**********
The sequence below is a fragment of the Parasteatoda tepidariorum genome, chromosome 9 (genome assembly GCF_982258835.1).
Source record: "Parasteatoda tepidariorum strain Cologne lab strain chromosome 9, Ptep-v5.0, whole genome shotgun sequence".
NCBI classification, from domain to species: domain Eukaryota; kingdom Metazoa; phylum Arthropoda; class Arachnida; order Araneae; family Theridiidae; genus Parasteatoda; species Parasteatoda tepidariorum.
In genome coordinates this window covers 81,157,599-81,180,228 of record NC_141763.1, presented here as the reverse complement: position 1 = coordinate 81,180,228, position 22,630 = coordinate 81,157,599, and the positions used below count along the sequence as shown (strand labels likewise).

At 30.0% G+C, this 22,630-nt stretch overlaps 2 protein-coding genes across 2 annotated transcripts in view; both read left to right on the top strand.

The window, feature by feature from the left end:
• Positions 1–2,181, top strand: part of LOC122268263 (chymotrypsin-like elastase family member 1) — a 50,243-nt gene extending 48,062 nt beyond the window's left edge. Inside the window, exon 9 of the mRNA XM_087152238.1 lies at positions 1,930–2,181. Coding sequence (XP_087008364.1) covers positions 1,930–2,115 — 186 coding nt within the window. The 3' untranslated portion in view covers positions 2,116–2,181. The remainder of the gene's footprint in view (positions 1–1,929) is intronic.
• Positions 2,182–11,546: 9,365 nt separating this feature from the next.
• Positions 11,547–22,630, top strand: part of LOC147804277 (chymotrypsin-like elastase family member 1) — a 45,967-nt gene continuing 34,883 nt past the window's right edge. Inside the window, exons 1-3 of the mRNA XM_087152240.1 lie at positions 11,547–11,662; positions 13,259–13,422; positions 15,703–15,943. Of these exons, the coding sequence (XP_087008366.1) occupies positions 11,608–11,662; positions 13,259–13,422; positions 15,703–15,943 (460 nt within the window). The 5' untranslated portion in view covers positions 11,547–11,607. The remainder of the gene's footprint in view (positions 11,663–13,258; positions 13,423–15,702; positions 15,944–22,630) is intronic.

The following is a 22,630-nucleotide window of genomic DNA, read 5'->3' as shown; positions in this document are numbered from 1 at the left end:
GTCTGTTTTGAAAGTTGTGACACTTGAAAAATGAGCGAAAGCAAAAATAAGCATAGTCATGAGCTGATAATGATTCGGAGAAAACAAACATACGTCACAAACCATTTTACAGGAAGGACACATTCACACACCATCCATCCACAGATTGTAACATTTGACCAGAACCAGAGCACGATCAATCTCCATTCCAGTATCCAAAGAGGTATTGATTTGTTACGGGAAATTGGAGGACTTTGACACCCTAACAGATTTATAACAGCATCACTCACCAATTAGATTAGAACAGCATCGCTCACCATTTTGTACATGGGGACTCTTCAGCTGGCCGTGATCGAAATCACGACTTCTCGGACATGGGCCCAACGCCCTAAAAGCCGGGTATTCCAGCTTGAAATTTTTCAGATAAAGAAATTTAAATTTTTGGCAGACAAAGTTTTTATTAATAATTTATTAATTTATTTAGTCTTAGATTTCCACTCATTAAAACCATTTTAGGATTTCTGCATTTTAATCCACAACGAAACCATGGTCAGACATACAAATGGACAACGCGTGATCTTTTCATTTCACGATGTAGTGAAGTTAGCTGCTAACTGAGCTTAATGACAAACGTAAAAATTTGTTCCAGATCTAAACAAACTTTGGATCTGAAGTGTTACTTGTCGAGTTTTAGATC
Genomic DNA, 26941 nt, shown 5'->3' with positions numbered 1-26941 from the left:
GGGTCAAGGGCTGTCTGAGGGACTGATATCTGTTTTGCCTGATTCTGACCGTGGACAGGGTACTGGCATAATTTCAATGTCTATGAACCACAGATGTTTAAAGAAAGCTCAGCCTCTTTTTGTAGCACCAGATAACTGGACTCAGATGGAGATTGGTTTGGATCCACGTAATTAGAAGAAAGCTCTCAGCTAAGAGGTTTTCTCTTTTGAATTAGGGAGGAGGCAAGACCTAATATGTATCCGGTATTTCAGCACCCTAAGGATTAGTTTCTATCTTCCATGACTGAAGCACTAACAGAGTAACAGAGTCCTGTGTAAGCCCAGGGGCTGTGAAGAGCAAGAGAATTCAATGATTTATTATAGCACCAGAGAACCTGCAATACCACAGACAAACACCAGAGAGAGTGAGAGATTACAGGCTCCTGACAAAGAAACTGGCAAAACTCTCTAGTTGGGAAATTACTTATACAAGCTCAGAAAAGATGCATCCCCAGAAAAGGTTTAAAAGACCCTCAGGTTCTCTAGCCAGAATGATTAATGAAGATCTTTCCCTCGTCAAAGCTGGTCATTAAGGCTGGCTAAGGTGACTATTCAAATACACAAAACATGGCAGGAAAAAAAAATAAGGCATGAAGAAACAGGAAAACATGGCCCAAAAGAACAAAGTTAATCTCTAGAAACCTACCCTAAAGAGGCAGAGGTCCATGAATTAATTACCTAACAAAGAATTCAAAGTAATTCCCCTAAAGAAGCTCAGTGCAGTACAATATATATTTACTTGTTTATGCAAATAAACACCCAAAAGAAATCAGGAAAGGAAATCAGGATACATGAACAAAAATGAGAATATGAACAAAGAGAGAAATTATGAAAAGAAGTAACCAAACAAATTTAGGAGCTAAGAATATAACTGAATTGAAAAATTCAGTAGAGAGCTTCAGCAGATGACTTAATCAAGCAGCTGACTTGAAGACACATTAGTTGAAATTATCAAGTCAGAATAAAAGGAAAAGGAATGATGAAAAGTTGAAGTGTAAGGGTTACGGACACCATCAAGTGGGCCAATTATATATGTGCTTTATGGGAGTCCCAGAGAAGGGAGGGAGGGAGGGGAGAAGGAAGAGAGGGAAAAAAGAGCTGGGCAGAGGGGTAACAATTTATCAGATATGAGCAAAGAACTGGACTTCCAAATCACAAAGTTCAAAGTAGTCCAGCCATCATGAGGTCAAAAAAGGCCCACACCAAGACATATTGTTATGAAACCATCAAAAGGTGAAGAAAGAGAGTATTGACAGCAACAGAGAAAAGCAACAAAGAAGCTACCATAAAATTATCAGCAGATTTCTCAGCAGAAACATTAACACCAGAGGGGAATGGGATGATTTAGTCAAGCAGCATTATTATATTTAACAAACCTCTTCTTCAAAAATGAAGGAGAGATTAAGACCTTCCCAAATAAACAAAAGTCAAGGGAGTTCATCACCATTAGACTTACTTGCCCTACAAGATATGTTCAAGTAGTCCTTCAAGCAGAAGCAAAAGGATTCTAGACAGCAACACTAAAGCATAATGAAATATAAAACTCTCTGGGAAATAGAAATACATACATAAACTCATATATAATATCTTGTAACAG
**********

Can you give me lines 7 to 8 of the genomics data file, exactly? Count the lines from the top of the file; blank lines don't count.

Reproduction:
• Positions 1–2,181, top strand: part of LOC122268263 (chymotrypsin-like elastase family member 1) — a 50,243-nt gene extending 48,062 nt beyond the window's left edge. Inside the window, exon 9 of the mRNA XM_087152238.1 lies at positions 1,930–2,181. Coding sequence (XP_087008364.1) covers positions 1,930–2,115 — 186 coding nt within the window. The 3' untranslated portion in view covers positions 2,116–2,181. The remainder of the gene's footprint in view (positions 1–1,929) is intronic.
• Positions 2,182–11,546: 9,365 nt separating this feature from the next.